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K. Michael Hays: “Architecture’s Appearance and the Practices of Imagination.”

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Required Reading 1 “Architecture’s Appearance and the Practices of Imagination” by K. Michael Hays can be accessed below.


Hays, K. Michael. “Architecture’s Appearance and the Practices of Imagination.” Log, vol. 37, 2016, 205-213. https://www.anycorp.com/store?category=Log

Reprinted courtesy of Anyone Corporation. All rights reserved.

Este documento se publica gracias al envio de Franccesco Gereda, quien esta siguiendo el curso del profesor Hays en Harvard

Franccesco Gereda

Architecture’s Appearance and The Practices of Imagination

  1. Michael Hays



The power to create images would be a good partial definition of architecture’s competence, if the performance of that power is understood to be a disclosure of truths about the world by giving appearance to them. This disclosure should not be understood in a straightforward representational sense, even less so in a propositional one. Architecture is not a language. Rather, architecture summons into appearance ways of thinking about the world that are otherwise unavailable; it is a particular mode of thought, one irreducible to other ways of thinking. And its images of thought have no lesser claim on the real than those of philosophy. This mode is not representation, then, but emanation — a showing forth of a world that exists but is not yet actualized.

So appeared architecture for Adolf Loos: “If we find in the forest a mound, six feet long and three feet wide, raised by a shovel to form a pyramid, we turn serious and something in us says: here someone lies buried. That is architecture.”1 Let us unpack this hypothetical event. First, there is an unanticipated encounter with an empirical object — If we find in the forest a mound — the apprehension of which produces an almost immediate categorical response: That is architecture. Prior to our encounter, it is presumed, someone used a shovel to form a pyramid.

Thus, technique is involved, but it is far from the most important aspect of the encounter. The pyramid as form is not identical to what is apprehended by our senses; what is sensible remains contingent and variable, notwithstanding its defined shape. The material of the mound and its indexical relation to the shovel, no matter how intense the impression they may make on us, are just sensuous qualities and associated features of the encountered object. They are not the real thing; they are not the That.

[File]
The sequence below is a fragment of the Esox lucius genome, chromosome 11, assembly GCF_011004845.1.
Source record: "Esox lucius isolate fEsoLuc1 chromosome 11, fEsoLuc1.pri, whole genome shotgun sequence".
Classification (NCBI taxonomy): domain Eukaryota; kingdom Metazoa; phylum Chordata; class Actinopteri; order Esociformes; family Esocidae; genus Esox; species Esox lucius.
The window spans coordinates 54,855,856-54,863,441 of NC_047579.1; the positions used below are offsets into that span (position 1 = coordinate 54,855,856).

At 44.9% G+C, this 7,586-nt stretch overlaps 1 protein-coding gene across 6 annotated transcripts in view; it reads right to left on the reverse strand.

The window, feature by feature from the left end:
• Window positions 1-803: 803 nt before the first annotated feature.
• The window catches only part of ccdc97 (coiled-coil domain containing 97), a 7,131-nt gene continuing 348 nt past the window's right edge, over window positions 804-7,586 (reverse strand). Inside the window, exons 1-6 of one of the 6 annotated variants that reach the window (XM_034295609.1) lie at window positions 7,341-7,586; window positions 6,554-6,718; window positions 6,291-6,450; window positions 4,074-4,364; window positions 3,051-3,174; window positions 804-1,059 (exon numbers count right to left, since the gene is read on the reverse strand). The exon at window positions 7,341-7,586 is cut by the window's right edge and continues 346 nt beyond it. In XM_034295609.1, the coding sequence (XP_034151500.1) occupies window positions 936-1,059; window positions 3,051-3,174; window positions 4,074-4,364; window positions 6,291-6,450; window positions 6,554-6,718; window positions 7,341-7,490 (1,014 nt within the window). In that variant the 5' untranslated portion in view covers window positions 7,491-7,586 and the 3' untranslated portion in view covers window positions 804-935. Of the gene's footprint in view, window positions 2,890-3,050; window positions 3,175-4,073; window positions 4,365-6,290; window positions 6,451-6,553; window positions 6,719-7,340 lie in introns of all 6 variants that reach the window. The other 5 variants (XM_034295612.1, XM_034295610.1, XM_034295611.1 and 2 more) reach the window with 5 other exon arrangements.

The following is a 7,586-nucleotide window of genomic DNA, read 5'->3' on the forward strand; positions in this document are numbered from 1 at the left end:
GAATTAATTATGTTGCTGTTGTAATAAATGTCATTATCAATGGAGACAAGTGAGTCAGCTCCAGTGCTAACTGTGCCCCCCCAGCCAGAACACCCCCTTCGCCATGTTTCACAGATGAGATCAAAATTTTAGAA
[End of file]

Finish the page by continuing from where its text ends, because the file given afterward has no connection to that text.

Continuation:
We can say this another way. The real object of architecture is autonomous from our encounter with it. If we close our eyes, the visible object that is the mound disappears, but the real object of architecture remains. So That is an instantiation of architecture that exists before and after our encounter with the mound, an architecture that is always already there, where “always already” entails prior conditions that are brought into existence by their own outcomes. For us to recognize That as architecture, architecture — not the mound — must always already be there.

There is an epistemological claim made in Loos’s aphorism: we know something about the world through the architectural event. Through the appearance of architecture, we recognize the ritual of burial and the need for memorialization — here someone lies buried — and it affects us. But there is also an ontological claim: That is architecture. The necessary anteriority of the architecture instantiated by That explains why we can imagine architectures that are never built.

Cognition is required to reproduce the form, or type, of the pyramid, indeed removing much of what is perceived — the material, the technique, even the site — to isolate what is essential to the form of the pyramid. We schematize, we mentally organize, we design the type form. And then and there, we enter the architectural imagination. We proceed from the initial appearance, through the imagination, to the symbolic order — that is, to the category and concept of architecture. For this, preparation is required; we must have some sort of education or prior instruction in order to produce concepts.

The pronouncement That is architecture is not a simple experience, not only intuition or cognition, but a recognition: an understanding built from prior encounters, memories, and reflected conceptualizations. The authority of the symbolic rule imposes itself on the imagination and determines it, regulates it, legitimizes it. The imagination operates in accordance with rule unwittingly, without expressly observing it, but the symbolic must be in play. Through its interaction with the symbolic, the imagination gains the power to both register and overcome the limits of experience. Only when the imagination mediates between the sensible and the understanding, with the symbolic order of the understanding presiding, is That architecture.